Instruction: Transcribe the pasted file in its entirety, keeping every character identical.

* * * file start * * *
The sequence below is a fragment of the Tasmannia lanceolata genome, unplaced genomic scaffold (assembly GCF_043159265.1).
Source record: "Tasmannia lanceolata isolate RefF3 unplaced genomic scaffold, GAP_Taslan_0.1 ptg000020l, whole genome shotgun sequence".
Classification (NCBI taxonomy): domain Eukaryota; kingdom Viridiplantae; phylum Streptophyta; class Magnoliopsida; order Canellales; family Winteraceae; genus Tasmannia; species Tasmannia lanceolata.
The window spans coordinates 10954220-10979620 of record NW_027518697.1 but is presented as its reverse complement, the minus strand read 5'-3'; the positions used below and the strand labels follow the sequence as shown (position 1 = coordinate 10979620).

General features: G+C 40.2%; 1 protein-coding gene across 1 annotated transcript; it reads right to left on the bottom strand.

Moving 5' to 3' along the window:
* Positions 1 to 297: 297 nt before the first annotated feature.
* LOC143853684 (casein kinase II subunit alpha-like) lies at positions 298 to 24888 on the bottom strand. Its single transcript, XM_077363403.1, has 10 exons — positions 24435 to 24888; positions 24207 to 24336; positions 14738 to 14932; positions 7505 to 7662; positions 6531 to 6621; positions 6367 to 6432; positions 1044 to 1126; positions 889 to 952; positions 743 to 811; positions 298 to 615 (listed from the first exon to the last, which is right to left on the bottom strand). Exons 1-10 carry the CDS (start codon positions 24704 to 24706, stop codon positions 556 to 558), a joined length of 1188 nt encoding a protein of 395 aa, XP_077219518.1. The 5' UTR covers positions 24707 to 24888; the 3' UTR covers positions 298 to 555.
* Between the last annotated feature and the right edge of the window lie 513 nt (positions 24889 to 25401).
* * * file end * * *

The sequence below is a fragment of the Tasmannia lanceolata genome, unplaced genomic scaffold (assembly GCF_043159265.1).
Source record: "Tasmannia lanceolata isolate RefF3 unplaced genomic scaffold, GAP_Taslan_0.1 ptg000020l, whole genome shotgun sequence".
Classification (NCBI taxonomy): domain Eukaryota; kingdom Viridiplantae; phylum Streptophyta; class Magnoliopsida; order Canellales; family Winteraceae; genus Tasmannia; species Tasmannia lanceolata.
The window spans coordinates 10954220-10979620 of record NW_027518697.1 but is presented as its reverse complement, the minus strand read 5'-3'; the positions used below and the strand labels follow the sequence as shown (position 1 = coordinate 10979620).

General features: G+C 40.2%; 1 protein-coding gene across 1 annotated transcript; it reads right to left on the bottom strand.

Moving 5' to 3' along the window:
* Positions 1 to 297: 297 nt before the first annotated feature.
* LOC143853684 (casein kinase II subunit alpha-like) lies at positions 298 to 24888 on the bottom strand. Its single transcript, XM_077363403.1, has 10 exons — positions 24435 to 24888; positions 24207 to 24336; positions 14738 to 14932; positions 7505 to 7662; positions 6531 to 6621; positions 6367 to 6432; positions 1044 to 1126; positions 889 to 952; positions 743 to 811; positions 298 to 615 (listed from the first exon to the last, which is right to left on the bottom strand). Exons 1-10 carry the CDS (start codon positions 24704 to 24706, stop codon positions 556 to 558), a joined length of 1188 nt encoding a protein of 395 aa, XP_077219518.1. The 5' UTR covers positions 24707 to 24888; the 3' UTR covers positions 298 to 555.
* Between the last annotated feature and the right edge of the window lie 513 nt (positions 24889 to 25401).